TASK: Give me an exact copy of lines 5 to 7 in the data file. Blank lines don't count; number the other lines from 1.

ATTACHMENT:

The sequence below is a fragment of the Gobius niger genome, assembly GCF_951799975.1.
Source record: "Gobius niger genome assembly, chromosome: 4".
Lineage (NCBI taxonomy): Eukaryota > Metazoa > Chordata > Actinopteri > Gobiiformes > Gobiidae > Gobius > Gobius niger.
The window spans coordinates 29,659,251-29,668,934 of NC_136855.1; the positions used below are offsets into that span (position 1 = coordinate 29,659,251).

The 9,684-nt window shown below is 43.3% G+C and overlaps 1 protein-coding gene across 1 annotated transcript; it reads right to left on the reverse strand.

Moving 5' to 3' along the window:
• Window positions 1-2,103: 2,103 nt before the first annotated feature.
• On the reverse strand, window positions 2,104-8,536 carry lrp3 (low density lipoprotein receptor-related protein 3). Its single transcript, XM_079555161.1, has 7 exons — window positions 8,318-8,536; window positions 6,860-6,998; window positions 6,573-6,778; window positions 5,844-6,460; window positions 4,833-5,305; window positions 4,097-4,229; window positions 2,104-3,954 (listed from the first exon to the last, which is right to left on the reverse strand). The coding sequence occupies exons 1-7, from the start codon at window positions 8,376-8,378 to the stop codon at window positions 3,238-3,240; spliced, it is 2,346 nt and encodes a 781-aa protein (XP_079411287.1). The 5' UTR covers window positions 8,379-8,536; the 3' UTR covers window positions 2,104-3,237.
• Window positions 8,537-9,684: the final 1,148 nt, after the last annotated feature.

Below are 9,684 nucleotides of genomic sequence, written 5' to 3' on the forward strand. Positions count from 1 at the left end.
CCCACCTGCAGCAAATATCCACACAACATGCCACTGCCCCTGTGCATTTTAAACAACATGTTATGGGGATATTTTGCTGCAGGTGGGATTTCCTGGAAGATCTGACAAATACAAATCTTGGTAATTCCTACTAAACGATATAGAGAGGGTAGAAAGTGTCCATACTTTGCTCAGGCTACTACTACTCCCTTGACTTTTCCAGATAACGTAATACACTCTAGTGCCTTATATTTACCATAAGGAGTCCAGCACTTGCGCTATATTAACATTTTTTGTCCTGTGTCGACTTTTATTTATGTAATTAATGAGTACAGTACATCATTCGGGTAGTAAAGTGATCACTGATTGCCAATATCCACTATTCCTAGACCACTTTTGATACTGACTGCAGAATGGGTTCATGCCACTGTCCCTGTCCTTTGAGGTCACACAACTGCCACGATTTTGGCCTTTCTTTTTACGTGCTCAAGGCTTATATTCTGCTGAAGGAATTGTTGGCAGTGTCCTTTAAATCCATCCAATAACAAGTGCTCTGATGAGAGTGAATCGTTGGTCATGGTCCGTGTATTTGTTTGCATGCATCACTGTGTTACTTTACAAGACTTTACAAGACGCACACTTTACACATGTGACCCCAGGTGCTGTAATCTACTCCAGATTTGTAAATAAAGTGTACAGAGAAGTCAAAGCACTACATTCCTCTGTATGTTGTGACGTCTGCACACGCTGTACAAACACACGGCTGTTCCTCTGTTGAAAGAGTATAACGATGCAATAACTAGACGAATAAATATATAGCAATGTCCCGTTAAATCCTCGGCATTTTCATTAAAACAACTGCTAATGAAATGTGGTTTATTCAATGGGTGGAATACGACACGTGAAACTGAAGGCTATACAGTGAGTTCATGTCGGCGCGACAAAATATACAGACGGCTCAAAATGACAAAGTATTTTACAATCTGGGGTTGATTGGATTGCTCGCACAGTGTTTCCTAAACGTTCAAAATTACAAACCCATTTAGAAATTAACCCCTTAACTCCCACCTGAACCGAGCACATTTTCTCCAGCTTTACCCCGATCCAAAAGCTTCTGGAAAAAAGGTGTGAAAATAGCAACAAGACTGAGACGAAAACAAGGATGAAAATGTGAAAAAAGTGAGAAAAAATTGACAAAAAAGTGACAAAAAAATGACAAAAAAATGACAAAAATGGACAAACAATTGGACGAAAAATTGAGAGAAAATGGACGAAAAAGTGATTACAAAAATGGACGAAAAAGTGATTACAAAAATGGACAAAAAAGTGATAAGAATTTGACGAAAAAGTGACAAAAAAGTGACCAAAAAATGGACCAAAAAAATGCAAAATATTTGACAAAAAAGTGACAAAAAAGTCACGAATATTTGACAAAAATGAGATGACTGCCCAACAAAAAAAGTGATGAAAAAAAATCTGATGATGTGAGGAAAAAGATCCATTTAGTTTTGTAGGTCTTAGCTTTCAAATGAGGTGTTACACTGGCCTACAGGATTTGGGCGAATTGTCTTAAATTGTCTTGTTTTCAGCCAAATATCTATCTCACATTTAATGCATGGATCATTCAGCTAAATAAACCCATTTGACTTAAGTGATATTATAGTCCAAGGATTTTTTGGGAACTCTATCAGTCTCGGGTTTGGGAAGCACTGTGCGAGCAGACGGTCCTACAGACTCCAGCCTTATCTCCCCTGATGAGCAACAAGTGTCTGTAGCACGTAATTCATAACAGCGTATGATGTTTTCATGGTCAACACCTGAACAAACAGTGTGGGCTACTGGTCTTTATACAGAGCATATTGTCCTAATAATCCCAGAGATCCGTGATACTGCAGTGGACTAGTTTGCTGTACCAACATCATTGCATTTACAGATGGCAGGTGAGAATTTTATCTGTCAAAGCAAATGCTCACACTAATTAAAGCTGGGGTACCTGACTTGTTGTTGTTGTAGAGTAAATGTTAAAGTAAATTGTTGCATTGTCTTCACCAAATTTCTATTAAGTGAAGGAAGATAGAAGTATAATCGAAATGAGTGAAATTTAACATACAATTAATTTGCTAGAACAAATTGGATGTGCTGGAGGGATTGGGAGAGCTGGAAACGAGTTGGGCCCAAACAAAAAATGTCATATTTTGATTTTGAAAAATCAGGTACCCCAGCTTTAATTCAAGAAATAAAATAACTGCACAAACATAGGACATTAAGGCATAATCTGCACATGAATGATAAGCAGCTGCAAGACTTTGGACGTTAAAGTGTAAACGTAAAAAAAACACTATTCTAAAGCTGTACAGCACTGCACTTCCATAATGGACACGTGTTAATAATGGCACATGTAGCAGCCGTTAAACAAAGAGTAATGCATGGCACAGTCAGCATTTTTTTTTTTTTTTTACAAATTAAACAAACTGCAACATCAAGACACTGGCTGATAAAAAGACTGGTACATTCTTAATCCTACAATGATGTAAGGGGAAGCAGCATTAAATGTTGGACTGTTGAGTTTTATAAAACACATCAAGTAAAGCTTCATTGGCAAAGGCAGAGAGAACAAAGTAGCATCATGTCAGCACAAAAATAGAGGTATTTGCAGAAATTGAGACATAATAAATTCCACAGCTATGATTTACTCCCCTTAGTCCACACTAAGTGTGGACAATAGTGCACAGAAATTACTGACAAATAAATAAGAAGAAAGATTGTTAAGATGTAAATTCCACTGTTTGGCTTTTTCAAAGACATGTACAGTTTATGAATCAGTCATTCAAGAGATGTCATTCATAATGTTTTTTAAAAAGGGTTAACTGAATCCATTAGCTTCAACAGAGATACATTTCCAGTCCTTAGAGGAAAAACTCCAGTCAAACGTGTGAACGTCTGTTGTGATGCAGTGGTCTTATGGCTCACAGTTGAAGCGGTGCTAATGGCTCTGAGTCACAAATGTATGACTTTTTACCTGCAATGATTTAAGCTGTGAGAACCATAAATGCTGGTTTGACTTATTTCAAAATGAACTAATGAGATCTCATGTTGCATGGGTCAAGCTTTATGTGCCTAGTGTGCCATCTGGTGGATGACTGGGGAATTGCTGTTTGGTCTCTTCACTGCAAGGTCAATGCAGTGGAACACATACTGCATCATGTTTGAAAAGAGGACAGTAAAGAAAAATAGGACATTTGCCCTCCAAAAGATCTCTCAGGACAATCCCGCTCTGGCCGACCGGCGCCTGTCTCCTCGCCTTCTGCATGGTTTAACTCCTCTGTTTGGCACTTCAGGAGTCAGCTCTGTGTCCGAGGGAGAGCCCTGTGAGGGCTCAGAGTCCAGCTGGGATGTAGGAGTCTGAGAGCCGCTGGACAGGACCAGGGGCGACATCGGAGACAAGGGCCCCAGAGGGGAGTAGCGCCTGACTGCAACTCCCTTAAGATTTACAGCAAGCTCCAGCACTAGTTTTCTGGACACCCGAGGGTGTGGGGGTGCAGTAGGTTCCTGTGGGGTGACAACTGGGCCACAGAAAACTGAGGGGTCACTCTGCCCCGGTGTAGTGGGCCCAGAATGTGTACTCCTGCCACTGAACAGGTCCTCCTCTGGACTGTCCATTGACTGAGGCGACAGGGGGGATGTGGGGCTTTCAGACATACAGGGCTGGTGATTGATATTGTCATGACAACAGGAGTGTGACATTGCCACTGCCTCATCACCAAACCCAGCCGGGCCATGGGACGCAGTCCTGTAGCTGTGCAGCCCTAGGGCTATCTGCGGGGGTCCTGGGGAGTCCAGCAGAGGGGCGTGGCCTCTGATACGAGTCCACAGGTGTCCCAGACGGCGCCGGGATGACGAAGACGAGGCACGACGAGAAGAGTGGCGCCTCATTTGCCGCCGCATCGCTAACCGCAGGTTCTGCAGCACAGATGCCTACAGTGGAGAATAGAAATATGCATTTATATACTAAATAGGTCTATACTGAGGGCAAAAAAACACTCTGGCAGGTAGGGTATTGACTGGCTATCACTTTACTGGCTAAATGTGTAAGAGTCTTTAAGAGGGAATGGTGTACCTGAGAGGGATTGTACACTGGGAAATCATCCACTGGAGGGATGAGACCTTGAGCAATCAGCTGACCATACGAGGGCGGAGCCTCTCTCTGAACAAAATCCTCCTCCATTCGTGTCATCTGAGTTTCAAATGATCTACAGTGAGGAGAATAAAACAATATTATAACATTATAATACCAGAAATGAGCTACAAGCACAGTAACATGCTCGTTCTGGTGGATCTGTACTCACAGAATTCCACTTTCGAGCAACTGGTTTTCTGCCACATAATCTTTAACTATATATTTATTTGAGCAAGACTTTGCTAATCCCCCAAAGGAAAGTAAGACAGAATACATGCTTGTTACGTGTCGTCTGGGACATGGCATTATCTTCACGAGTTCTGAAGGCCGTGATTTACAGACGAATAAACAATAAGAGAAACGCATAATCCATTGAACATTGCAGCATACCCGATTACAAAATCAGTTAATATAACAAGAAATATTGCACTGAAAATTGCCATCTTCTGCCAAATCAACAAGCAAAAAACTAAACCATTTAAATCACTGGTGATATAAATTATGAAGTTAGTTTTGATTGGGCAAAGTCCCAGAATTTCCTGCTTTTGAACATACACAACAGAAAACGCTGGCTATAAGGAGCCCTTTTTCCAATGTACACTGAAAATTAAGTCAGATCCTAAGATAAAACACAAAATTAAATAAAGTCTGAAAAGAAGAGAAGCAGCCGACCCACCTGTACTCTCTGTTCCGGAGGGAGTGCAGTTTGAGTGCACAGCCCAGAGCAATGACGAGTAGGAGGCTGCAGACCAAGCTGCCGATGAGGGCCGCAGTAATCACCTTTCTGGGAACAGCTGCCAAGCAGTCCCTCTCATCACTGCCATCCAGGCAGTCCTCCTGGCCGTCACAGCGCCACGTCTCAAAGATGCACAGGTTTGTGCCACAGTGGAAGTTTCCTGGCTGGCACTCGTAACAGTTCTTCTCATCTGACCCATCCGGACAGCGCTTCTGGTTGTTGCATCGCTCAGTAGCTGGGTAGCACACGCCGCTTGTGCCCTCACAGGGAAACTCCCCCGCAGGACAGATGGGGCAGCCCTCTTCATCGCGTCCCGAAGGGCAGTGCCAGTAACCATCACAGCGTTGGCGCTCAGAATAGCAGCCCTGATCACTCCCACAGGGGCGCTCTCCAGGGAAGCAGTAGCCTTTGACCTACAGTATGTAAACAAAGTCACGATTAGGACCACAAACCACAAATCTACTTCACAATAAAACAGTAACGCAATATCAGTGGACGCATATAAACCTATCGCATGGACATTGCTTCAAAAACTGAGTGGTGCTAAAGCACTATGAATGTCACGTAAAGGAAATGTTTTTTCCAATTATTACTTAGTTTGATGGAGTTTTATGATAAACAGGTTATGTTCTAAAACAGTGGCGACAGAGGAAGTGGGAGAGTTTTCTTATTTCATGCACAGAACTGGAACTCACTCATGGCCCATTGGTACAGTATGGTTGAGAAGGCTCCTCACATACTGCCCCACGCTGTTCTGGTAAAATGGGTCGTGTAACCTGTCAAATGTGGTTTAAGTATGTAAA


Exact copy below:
The 9,684-nt window shown below is 43.3% G+C and overlaps 1 protein-coding gene across 1 annotated transcript; it reads right to left on the reverse strand.

Moving 5' to 3' along the window:
• Window positions 1-2,103: 2,103 nt before the first annotated feature.